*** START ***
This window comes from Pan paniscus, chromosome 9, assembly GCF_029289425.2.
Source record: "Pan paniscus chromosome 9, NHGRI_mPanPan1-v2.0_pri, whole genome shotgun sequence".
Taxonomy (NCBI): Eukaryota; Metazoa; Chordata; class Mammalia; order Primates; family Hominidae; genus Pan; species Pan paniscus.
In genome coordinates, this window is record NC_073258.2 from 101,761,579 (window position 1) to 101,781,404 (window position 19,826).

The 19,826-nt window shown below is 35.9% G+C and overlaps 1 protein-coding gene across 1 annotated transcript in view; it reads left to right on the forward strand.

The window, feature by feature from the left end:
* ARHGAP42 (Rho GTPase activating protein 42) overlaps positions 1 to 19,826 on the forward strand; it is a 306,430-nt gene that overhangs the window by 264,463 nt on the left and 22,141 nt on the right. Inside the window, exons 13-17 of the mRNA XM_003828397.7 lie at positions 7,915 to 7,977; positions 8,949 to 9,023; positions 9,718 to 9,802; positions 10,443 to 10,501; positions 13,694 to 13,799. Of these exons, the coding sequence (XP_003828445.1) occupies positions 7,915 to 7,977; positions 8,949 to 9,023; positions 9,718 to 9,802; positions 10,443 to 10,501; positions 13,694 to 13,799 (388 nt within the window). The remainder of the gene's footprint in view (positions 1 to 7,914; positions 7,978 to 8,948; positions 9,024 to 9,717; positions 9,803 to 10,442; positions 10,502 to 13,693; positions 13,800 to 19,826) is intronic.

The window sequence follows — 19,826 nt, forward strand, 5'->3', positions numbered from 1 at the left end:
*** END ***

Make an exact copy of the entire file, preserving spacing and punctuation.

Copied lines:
This window comes from Pan paniscus, chromosome 9, assembly GCF_029289425.2.
Source record: "Pan paniscus chromosome 9, NHGRI_mPanPan1-v2.0_pri, whole genome shotgun sequence".
Taxonomy (NCBI): Eukaryota; Metazoa; Chordata; class Mammalia; order Primates; family Hominidae; genus Pan; species Pan paniscus.
In genome coordinates, this window is record NC_073258.2 from 101,761,579 (window position 1) to 101,781,404 (window position 19,826).

The 19,826-nt window shown below is 35.9% G+C and overlaps 1 protein-coding gene across 1 annotated transcript in view; it reads left to right on the forward strand.

The window, feature by feature from the left end:
* ARHGAP42 (Rho GTPase activating protein 42) overlaps positions 1 to 19,826 on the forward strand; it is a 306,430-nt gene that overhangs the window by 264,463 nt on the left and 22,141 nt on the right. Inside the window, exons 13-17 of the mRNA XM_003828397.7 lie at positions 7,915 to 7,977; positions 8,949 to 9,023; positions 9,718 to 9,802; positions 10,443 to 10,501; positions 13,694 to 13,799. Of these exons, the coding sequence (XP_003828445.1) occupies positions 7,915 to 7,977; positions 8,949 to 9,023; positions 9,718 to 9,802; positions 10,443 to 10,501; positions 13,694 to 13,799 (388 nt within the window). The remainder of the gene's footprint in view (positions 1 to 7,914; positions 7,978 to 8,948; positions 9,024 to 9,717; positions 9,803 to 10,442; positions 10,502 to 13,693; positions 13,800 to 19,826) is intronic.

The window sequence follows — 19,826 nt, forward strand, 5'->3', positions numbered from 1 at the left end: